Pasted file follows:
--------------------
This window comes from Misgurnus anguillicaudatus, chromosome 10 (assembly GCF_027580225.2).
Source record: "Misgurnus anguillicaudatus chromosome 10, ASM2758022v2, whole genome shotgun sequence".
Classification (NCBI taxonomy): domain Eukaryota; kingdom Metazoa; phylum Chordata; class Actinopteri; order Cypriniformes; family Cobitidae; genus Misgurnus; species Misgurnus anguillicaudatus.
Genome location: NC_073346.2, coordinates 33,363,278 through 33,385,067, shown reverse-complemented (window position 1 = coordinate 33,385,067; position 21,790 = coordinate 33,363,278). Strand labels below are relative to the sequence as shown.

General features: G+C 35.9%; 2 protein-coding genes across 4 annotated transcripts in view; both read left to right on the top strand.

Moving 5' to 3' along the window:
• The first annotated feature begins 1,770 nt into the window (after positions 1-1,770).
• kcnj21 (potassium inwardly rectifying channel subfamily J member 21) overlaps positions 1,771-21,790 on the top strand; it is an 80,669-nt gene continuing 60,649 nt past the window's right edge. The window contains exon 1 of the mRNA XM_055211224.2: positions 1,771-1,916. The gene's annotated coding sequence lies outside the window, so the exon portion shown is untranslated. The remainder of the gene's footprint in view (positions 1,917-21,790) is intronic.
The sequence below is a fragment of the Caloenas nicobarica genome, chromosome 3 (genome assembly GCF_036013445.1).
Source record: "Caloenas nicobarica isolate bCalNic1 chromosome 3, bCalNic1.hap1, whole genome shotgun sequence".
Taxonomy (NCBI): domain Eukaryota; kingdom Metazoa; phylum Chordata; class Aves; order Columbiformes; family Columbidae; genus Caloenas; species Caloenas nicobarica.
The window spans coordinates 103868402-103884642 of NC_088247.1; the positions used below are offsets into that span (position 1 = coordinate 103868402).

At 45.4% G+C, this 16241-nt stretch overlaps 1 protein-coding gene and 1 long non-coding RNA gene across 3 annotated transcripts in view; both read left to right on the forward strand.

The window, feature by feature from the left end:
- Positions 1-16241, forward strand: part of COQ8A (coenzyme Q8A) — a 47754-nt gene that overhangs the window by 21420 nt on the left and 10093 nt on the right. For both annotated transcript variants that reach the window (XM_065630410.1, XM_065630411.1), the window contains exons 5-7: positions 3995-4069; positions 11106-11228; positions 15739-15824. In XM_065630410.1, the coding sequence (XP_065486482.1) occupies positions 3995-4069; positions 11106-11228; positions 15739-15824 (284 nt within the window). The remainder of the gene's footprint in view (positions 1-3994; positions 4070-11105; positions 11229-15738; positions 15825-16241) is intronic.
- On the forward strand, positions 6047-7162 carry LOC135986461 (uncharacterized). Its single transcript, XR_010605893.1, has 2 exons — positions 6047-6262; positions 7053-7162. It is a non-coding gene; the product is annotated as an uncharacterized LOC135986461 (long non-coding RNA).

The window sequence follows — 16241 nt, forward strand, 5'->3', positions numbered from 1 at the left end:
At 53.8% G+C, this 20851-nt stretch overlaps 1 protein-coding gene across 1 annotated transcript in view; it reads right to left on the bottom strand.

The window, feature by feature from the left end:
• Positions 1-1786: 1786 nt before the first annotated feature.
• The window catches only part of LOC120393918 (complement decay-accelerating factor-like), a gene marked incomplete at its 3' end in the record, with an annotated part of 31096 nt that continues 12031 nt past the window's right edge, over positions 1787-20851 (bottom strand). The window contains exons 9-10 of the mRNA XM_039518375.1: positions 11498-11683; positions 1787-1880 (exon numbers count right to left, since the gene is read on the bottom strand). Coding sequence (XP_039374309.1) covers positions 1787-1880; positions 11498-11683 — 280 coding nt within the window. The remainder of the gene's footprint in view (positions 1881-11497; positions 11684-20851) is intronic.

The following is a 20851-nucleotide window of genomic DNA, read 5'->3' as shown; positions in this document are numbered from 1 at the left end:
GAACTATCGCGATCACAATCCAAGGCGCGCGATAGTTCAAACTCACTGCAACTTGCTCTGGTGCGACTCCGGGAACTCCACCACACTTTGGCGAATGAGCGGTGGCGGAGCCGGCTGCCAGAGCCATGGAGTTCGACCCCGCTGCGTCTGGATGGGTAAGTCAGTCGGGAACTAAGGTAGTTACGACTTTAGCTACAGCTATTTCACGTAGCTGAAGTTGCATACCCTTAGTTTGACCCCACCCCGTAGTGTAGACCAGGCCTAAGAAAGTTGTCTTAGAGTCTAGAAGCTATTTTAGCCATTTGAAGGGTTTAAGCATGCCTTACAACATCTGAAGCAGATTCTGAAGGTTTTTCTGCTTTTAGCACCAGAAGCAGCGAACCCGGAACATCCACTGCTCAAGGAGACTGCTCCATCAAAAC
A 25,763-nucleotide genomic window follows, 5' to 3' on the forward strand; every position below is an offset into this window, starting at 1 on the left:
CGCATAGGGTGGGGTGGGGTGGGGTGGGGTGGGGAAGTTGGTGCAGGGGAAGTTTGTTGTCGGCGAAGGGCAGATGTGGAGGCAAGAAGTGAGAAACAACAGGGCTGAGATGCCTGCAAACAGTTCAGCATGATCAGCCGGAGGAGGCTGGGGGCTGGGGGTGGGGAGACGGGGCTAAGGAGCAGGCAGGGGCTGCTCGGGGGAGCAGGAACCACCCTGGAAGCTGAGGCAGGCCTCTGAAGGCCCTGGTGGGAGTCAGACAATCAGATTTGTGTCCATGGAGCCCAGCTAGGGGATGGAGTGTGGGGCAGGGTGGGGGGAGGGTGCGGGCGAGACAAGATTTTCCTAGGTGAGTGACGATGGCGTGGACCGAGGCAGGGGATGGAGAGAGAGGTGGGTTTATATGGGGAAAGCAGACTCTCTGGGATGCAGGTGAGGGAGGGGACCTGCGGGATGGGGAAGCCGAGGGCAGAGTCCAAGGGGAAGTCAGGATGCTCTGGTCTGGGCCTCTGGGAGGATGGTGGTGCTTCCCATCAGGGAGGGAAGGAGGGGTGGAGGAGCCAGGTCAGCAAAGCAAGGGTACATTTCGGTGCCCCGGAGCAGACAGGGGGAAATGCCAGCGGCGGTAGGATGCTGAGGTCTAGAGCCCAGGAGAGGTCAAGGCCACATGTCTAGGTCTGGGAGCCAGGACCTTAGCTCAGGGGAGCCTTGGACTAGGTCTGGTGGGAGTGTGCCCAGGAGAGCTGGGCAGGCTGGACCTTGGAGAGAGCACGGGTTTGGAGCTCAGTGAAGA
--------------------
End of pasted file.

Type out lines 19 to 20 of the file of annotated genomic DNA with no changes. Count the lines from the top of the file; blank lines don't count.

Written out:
The window, feature by feature from the left end:
• Positions 1-1786: 1786 nt before the first annotated feature.